The role of suicidal mental imagery and experiential avoidance in
suicidality: An exploratory study
Objective: The purpose of this study was to explore the
influence of suicide-related mental imagery (SuiMI) and experiential
avoidance (EA) on suicidality. It was hypothesised that greater
frequency of SuiMI would be associated with greater EA. It was also
hypothesised that greater SuiMI would be associated with greater
suicidality, and that EA may mediate or moderate this relationship.
Method: Hypotheses were tested by surveying 197 university
students who completed self-report measures that assessed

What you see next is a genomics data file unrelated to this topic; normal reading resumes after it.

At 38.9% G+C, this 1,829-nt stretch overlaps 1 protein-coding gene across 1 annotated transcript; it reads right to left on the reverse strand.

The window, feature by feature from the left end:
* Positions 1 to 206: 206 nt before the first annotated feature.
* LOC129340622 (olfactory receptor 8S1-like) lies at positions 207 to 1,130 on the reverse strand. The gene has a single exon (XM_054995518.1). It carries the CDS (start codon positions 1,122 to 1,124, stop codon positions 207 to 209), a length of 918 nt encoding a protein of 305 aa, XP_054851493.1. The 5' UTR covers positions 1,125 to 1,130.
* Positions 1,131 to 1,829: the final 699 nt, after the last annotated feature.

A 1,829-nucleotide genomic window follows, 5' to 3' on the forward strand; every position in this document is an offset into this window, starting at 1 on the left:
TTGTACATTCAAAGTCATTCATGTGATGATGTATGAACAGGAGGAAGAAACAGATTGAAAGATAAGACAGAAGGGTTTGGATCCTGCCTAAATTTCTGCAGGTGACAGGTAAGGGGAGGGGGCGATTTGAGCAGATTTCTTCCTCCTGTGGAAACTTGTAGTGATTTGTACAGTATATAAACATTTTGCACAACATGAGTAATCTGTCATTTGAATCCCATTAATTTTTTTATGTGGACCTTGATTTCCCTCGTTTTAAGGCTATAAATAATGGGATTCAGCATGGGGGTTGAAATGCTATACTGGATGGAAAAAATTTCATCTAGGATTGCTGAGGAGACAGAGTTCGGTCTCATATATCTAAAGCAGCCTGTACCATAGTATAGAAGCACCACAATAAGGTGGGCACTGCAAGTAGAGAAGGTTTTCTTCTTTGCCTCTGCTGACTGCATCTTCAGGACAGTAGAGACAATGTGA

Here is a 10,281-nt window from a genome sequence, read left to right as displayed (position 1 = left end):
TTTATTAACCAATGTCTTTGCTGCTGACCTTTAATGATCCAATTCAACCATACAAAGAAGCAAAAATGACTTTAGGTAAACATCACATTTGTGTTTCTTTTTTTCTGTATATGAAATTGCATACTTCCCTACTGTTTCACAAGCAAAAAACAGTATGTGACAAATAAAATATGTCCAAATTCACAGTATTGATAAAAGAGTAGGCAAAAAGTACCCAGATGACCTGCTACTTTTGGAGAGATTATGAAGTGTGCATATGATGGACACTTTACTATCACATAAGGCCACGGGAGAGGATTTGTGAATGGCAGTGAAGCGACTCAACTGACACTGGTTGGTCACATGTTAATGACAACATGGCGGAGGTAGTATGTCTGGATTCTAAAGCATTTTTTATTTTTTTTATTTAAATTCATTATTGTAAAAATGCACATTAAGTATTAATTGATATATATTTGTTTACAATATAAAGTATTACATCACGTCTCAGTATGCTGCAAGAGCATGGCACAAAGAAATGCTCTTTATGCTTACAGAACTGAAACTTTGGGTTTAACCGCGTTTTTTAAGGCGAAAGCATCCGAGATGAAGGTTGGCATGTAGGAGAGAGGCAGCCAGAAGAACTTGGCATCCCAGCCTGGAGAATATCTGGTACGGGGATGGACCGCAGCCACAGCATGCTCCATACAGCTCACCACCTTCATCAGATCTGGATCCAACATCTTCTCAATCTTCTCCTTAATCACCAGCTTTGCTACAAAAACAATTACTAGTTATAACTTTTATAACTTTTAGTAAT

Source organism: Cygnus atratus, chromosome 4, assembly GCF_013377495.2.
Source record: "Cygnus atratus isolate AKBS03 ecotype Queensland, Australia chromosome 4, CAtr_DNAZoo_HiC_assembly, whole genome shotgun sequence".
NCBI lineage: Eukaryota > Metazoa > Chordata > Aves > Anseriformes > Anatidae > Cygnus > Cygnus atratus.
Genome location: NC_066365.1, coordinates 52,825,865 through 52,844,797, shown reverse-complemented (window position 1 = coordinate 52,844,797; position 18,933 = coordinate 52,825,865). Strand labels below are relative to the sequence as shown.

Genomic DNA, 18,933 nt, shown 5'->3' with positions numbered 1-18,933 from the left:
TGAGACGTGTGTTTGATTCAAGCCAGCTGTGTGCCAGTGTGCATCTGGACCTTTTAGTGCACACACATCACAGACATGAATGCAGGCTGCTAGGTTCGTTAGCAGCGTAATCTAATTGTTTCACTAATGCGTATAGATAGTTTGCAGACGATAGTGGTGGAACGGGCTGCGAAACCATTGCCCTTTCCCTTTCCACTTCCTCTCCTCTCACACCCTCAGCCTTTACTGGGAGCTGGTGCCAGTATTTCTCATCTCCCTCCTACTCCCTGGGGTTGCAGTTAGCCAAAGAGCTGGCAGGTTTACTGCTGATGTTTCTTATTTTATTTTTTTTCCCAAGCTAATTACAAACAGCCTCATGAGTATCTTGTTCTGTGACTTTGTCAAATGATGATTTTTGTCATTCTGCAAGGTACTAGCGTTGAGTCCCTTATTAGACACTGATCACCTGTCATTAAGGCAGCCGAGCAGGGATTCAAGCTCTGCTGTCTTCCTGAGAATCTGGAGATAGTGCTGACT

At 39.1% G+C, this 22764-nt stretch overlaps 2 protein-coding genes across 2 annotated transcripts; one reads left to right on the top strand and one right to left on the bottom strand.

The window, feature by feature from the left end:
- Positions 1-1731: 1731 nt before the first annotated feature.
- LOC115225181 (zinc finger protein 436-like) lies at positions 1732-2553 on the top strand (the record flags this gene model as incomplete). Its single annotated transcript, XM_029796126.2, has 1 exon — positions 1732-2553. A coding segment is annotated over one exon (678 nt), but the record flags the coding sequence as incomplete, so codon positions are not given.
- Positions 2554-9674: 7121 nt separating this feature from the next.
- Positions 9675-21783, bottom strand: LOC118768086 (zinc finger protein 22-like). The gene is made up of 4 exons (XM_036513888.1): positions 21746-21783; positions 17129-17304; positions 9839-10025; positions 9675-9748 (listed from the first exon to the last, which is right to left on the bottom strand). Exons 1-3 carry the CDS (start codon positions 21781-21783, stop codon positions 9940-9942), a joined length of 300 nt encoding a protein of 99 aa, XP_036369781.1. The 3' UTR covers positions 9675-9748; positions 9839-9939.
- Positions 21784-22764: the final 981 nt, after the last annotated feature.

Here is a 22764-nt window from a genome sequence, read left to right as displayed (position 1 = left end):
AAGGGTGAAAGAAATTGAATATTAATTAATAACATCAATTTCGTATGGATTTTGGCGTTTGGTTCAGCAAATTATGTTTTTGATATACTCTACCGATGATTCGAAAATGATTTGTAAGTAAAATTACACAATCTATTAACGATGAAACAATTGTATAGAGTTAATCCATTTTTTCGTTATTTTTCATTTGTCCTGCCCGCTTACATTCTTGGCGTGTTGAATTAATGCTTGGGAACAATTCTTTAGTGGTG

suicide-related mental imagery, experiential avoidance, and suicidality.
Results: Frequency of SuiMI was positively correlated with
tendency to engage in EA. SuiMI was a significant predictor of both
suicidality and EA. Exploratory analysis found that spontaneous SuiMI
explained greater variance in suicidality than intrusive SuiMI, and that
SuiMI only predicted EA in low-risk participants and not for those at
high risk of suicide. EA did not predict suicidality and did not show a
mediating or moderating influence on the relationship between SuiMI and
suicidality. Conclusion: There is evidence to suggest that
suicide-related mental imagery may play an important role in suicide
risk. Future research should explore the processes involved in this
relationship and how these may differ according to type of SuiMI.